If you’re like thousands of other professionals who have recently found themselves working from home for the first time, you’ve probably already discovered the weird side effects of remote work. Preparing weekly reports in your PJ’s; the dogs barking in the background of your department meeting; taking a lunch break with your kids and the cat instead of the office crew. Working from home may have sounded like an interesting experiment a month ago, but now that it’s becoming the norm, you might find yourself starting to miss the structure and routine of office life.
The flexibility of working from home is a beautiful thing, but ironically you do need to build some structure into your day to enjoy it fully. At Thinkful, our 200+ workforce has been fully remote for years, and in that time we've developed habits to integrate work into our living space without letting it take over our lives. Here are some of our personal tips on introducing some structure into your remote work day.
1.Establish your work hours
In a traditional office environment, an 8-5 workday is a given. Working from home gives you more flexibility to adjust your start and end times, as well as take breaks to walk the dog or take the car into the shop. But you’ll have to give yourself some guidelines to make sure you’re not getting too distracted or putting in 12 hour days.
Bri Pizana, a Technical Expert for UX Design, emphasizes that you should give yourself a clear stop time at the end of the day, and stick to it. “Set clear boundaries around your work time vs. personal time. It’s so easy to just keep working, but that’s what burns people out.” Try setting an alarm on your phone to remind you to power down the laptop if you find yourself working into the night.
2.Use a calendar app
Sure, you were probably already using Google Calendar or Outlook. But in the world of remote work, your calendar becomes more crucial than ever before.
Choose one scheduling tool that works for you, and stick to it. Use it to plan out your day, including periods of deep work and breaks. This helps in two ways: you’ll give yourself a little more structure, and also let team members know when you’re away from your desk, focusing on a project, or available for meetings.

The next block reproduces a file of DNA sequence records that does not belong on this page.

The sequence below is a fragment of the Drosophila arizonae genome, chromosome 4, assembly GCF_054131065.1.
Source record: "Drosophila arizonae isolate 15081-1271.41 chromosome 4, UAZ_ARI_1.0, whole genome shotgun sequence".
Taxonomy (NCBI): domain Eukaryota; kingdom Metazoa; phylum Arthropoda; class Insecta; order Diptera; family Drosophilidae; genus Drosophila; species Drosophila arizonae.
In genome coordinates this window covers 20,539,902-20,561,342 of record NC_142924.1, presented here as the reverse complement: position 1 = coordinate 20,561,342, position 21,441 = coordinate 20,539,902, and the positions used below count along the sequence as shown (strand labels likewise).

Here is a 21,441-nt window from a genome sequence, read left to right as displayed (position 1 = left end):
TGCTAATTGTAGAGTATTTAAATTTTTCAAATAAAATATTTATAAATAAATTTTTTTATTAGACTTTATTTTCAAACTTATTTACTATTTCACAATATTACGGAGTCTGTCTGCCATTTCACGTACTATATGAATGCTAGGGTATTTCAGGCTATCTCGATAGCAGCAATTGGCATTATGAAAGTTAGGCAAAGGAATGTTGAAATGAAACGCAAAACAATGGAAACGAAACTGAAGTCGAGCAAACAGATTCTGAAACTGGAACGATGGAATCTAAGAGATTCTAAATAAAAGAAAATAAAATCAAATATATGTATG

3.Figure out the times when you’re most productive, and let that guide your day
You’re naturally more alert at certain times of day. Reserve those periods for the projects that require a lot of concentration, when you can close out your email and snooze notifications.
Caitlin Plaza, Synchronous Programs Operation Manager, plans out her day according to when she’s most focused. Other times are reserved for responding to emails and meetings. “You need to know what time of day you’re most productive. I know I'm weirdly productive with project work and documentation in the morning and late afternoon.”
One of the best aspects of working from home is that it allows you to modify your schedule according to when you work best - even if that’s early in the morning, during lunch hours or after the sun sets.
4.Set up your work space
For many people, that daily commute you left behind was the signal to switch gears. Now you’ll have to recreate that feeling of changing environments by setting up a designated work space in your house - even if it’s nothing more than a specific area of the kitchen counter.
Set up your “desk” area at the beginning of your day to encourage a mental shift from home to work. Lauren Jacobson, Associate Director of Academic Success, always takes time to prep at the beginning of a work day: even small rituals like pouring a fresh cup of coffee and turning your phone on silent can all help transition you into work mode.